Problems of Small and Marginal Farmers in Marketing Fruits and Vegentables
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Problems of Small and Marginal Farmers in Marketing Fruits and Vegentables

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Item Code: NAT105
Author: Ajit Singh
Publisher: National Publishing House
Language: ENGLISH
Edition: 2001
Pages: 170
Cover: HARDCOVER
Other Details 9.00 X 5.50 inch
Weight 340 gm
23 years in business
23 years in business
Shipped to 153 countries
Shipped to 153 countries
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More than 1M+ customers worldwide
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About the Book

Fruits and vegetables are important ingredients of a balanced diet. According to the National Commission on Agriculture, the demand for vegetables by 2002 AD will be around 131 million tonnes. This would mean that vegetable production has to be increased. With the agricultural development and increase in the output of farm products, there must as well be a market for these products and a fair price for the farmers. The problem of marketing of agricultural produce has assumed added significance, particularly after the advent of commercialization of agriculture. The call to ‘produce more’ without providing an efficient marketing which could assure a fair return to the producer carries no conviction with the farmer.

Marginal and small farmers of backward community are the main growers of vegetables in the country. They do not get the secured benefit by marketing of vegetables due to high fluctuation in vegetables’ prices due to its unorganised marketing system and perishable nature of the products. The present book explains the problems of marketing of vegetables and fruits, especially by the small and marginal farmers.

It is hoped that these articles will enhance our understanding of this complex system of agriculture marketing.

About the Author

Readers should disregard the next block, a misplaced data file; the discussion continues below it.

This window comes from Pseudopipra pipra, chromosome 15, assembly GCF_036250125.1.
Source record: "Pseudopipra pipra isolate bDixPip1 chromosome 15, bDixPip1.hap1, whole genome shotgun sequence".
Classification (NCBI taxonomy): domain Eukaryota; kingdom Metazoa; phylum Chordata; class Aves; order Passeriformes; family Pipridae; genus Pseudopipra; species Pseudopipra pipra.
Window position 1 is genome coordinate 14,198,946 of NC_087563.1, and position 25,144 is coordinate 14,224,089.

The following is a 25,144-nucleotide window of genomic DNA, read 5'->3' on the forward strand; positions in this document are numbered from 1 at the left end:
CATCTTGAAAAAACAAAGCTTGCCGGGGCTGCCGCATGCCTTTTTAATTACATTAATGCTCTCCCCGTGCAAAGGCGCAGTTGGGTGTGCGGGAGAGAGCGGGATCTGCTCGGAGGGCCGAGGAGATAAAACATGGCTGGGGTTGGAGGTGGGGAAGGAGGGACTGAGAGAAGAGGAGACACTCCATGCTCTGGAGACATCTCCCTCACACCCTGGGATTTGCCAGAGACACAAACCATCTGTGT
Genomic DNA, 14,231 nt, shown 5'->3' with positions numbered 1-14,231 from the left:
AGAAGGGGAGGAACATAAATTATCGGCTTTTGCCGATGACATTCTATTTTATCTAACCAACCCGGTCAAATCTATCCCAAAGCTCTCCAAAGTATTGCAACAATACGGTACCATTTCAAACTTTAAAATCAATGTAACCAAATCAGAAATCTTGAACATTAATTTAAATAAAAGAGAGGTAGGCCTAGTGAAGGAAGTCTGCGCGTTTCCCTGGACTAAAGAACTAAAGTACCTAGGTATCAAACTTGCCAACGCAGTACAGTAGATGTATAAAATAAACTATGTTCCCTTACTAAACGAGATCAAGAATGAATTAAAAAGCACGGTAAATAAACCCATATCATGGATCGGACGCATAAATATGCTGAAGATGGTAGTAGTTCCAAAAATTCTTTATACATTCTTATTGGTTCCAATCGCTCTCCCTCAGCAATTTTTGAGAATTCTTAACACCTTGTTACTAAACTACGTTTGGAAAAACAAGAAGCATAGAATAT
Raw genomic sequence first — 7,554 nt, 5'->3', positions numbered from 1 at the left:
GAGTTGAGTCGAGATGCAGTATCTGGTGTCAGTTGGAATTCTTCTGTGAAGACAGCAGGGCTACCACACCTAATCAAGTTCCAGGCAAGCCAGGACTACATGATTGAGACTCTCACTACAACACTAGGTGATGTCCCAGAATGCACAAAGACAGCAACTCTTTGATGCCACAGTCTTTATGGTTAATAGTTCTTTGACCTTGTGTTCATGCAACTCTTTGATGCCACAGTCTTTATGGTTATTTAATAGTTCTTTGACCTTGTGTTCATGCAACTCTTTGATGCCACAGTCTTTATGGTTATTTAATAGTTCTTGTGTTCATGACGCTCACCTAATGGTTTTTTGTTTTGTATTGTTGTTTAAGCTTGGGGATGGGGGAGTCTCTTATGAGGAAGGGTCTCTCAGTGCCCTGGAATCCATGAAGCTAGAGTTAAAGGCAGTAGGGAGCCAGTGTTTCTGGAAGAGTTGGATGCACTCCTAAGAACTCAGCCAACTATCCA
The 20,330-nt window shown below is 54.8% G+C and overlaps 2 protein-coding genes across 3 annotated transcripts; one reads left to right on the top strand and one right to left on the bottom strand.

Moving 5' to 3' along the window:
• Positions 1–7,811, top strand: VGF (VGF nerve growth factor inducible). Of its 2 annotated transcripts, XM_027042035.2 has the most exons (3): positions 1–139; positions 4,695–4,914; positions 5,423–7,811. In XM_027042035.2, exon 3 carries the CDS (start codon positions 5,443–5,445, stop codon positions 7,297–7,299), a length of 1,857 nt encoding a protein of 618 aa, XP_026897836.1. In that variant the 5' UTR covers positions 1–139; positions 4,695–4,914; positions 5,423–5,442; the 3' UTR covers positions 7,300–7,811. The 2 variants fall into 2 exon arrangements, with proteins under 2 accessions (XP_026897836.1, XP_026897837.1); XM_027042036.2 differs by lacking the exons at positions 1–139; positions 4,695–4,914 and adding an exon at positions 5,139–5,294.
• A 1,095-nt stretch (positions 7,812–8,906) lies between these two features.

Born in 1952, Ajit Singh did his post graduation in the year 1970 from Meerut University. He is a qualified Chartered Accountant (1972) having practised for around 18 years after which he has been taking keen interest in social activities, particularly those pertaining to the interest of the farmers.

He has been a member of the India Pulses Development Council functioning under the Ministry of Agriculture, Government of India. He has also been a member of the Managing Committee of Indian Institute of Horticultural Research, Bangalore. He is the Hony. Secretary of the Farmers’ Education & Welfare Society, Managing Director, Farmers’ Co-operative Bank of India and Chairman, Waulden School; New Delhi.

He has previously edited two books namely "Export of Agricultural Commodities : 2000 AD : A Perspective" and "Indian Farmers Almanac 1994".

Foreword

Fruits and vegetables are important ingredients of a balanced diet. According to the National Commission on Agriculture, the demand for vegetables by 2002 AD will be around 131 million tonnes. This would mean that vegetable production has to be increased. With ine agricultural development and increase in the output of farm products, there must as well be a market for these products and a fair price for the farmers. The problem of marketing of agricultural produce has assumed added significance, particularly after the advent of commercialization of agriculture. The Call to ‘produce more’ without providing an efficient marketing which could assure a fair return to the producer carries no conviction with the farmer. Vegetable growers face two types of uncertainties : (a) farmer can never predict accurately the yield because of fluctuations in rainfall, temperature, humidity, attack of pests and diseases etc. and (b) price uncertainty—— the wide fluctuation in prices of inputs and outputs which affects the net income of the farmers. These variations may be seasonal or random in nature. Factors like price fluctuations influence a great dea! in bringing area under cultivation particularly of cash crops like vegetables. Supply and demand especially of perishable commodities in the market at a point of time determine the market price irrespective of any consideration of the cost of cultivation.

The demand for vegetables in general being more or less constant, the prices depend on the market arrivals. They are lowest when the market arrivals are high and vice-versa. This is so because vegetables are highly perishable and cannot be stored for long. The ultimate earning of a farmer depends entirely on the efficiency of his production and marketing.

The papers presented in the national seminar on "Problems of Small and Marginal farmers in Marketing Fruits and Vegetables" have discussed the various aspects and problems of fruits and vegetables marketing.

The seminar was conceived, organized and coordinated by Shri Ajit Singh, Secretary, Farmers’ Education and Welfare Society with the help of ICAR.

It is hoped that these articles will enhance our understanding of this complex systems of agriculture marketing.

**Contents and Sample Pages**









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